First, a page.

Turn the motor OFF, and turn the flywheel by hand. On the fly wheel, and looking down between the flywheel and the machine body, you will see a green nut that screams “OIL ME”. Take the nut out, and squirt a little bit of heavy weight in there. Torque the nut back in, and forget about it until next holiday season. Don’t go overboard on this one, Heidelberg recommends a heavier lube annually. If you overdo it with <50 wt., you will get a spray off your flywheel — in your face and all over your stock — for the next year or so. Use the force, Luke.

oil is good lol. i use a marine high viscosity 90 weight lower unit oil $ 3.50 at wal mart. it sticks well and fights wear and heat and yes oh yes moisture. saftey first as i wave my knubby nidex finger.

Anyone knows, what kind of paint I can use to repaint the oiling points? I have a ’53 windmill and some points are barely visible.

Try red.

Daniel Morris
The Arm Letterpress
Brooklyn, NY

The oil should be Mobil DTE oil extra heavy. Do not use motor oil. They don’t make these machines anymore, why shorten it’s life by using the wrong oil?

The oil guns are available from Heidelberg for 53.00

On page 12 of the Windmill manual (1977) it says to use Mobil Vactra oil extra heavy.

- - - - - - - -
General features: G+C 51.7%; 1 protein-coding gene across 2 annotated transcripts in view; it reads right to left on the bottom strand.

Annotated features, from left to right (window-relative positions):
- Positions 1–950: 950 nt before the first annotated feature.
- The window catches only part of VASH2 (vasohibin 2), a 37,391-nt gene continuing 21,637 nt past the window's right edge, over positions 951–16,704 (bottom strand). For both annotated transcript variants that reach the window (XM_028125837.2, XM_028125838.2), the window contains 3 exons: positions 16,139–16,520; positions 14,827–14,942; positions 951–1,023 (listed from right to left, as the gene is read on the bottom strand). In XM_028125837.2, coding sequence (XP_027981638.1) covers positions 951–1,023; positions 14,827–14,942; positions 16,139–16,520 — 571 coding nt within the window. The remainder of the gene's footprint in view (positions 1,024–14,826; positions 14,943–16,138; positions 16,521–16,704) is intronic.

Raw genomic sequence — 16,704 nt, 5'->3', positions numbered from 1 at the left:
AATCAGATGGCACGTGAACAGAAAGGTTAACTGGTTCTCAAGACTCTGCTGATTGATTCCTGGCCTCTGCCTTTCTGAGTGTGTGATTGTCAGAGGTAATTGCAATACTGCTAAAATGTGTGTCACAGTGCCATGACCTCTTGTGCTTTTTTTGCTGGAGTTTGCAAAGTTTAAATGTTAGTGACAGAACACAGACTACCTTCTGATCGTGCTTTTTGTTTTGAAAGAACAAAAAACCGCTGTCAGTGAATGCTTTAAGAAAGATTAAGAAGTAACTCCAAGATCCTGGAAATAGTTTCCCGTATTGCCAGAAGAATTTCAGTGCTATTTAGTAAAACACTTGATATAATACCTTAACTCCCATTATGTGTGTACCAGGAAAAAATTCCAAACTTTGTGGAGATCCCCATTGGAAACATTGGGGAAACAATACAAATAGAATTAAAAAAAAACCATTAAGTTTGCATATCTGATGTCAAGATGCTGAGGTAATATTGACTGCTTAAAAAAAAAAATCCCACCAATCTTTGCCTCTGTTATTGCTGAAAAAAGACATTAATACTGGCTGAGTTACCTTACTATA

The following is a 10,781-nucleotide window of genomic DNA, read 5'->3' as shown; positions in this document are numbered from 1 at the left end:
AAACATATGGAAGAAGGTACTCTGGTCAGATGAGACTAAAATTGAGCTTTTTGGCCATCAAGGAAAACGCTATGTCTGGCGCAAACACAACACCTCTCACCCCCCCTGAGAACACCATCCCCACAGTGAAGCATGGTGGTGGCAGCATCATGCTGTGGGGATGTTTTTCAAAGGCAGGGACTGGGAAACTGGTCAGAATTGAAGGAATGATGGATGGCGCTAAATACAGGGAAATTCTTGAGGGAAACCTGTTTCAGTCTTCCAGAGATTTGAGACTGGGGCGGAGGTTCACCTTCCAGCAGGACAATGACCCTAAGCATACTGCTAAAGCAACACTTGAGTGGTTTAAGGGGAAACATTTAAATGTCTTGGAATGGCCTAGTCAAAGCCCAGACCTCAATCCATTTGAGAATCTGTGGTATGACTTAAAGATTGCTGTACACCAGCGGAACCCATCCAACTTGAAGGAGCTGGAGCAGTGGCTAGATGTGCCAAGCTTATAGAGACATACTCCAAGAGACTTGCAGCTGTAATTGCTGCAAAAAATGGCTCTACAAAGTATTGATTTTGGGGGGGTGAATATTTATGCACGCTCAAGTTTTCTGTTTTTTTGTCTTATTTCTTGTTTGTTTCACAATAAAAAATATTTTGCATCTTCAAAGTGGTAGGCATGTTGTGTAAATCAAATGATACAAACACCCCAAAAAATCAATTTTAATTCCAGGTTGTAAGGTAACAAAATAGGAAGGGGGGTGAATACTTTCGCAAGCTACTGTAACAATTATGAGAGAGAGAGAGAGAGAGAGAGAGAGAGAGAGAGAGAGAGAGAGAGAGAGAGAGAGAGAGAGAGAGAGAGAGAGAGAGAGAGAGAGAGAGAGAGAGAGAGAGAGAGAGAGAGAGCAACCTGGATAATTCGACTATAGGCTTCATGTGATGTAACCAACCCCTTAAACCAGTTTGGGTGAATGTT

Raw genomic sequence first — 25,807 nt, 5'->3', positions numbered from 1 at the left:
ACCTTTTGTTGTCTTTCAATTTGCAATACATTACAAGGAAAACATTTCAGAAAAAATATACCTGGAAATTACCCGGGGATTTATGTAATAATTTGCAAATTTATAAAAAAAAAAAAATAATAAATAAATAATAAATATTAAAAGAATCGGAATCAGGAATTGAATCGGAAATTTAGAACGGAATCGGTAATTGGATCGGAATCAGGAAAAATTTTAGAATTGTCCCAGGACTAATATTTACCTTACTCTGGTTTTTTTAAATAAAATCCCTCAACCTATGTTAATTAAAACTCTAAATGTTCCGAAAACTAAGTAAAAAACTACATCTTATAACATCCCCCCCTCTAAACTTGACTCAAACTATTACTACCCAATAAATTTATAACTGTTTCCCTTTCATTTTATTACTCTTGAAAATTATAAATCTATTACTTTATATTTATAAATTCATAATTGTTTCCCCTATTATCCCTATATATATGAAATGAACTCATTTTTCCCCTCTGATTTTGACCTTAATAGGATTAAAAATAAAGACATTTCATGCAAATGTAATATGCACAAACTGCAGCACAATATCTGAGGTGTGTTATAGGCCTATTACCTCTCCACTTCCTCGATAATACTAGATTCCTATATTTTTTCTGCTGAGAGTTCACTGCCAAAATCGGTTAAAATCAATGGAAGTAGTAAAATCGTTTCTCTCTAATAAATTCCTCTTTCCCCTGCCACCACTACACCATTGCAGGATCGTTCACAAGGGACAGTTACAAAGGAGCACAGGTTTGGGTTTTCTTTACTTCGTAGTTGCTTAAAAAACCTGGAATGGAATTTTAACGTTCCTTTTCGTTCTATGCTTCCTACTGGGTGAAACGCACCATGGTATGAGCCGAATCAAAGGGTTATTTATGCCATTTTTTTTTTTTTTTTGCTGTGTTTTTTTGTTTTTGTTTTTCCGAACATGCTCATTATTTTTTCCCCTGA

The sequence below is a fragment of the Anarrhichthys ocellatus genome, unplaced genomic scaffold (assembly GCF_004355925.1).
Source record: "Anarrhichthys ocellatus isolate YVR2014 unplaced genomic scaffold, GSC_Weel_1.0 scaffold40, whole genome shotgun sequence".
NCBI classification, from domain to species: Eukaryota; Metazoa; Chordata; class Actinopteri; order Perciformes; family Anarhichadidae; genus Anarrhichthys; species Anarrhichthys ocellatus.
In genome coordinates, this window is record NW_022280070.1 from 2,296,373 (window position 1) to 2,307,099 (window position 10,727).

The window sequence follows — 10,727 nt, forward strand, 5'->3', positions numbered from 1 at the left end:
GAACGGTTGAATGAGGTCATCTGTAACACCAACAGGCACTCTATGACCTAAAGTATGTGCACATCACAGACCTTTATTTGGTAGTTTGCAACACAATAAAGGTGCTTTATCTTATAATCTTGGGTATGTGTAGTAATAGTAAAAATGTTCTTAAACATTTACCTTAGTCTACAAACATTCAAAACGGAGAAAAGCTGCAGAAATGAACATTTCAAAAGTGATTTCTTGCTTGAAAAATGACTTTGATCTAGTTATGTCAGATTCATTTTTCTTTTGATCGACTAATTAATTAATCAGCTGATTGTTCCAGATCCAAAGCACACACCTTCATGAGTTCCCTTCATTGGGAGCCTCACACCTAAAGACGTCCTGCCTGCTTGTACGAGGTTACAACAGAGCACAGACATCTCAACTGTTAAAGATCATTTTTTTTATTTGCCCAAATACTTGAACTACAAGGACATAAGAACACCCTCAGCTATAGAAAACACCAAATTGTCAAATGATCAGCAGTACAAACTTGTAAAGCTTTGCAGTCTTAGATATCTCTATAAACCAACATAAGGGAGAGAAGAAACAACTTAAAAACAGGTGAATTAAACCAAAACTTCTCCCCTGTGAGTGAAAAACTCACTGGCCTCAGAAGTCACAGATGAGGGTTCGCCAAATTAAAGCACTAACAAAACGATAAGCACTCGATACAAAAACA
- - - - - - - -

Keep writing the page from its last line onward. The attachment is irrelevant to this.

The name has been changed it is now called Mobil DTE oil extra heavy.

Daniel Morris, thanks a lot, but i’ve seen green and yellow spots, too ;) So I don’t ask for color, I ask for paint. What paint can be used on greasy/oily surfaces and will stay there?

No paint will stick to greasy/oily surfaces, but if you degrease the immediate area and rough up the paint around the hole with a Scotchbrite pad, any oil-based enamel will work. The different colored hole probably indicate different kinds of lubricant.


On Heidelberg presses, the different colors indicate frequency not type of lubrication. Red is daily, yellow is weekly, green is every six months. Oil goes into holes and nipples, grease goes into a recessed fitting using a conical-tipped grease gun (on cylinders, not sure if the platens have any grease fittings). In the US, the European oil-nipples are sometimes mistaken for Zerk grease-fittings (a bad mistake).

Yes, colors = intervals, check the plate behind the powder spray apparatus. Don’t use grease on the windmill, only oil. Use the oil gun to fill pressure-nipples (those with a lid).

Use heavy slideway oil for lubricacation.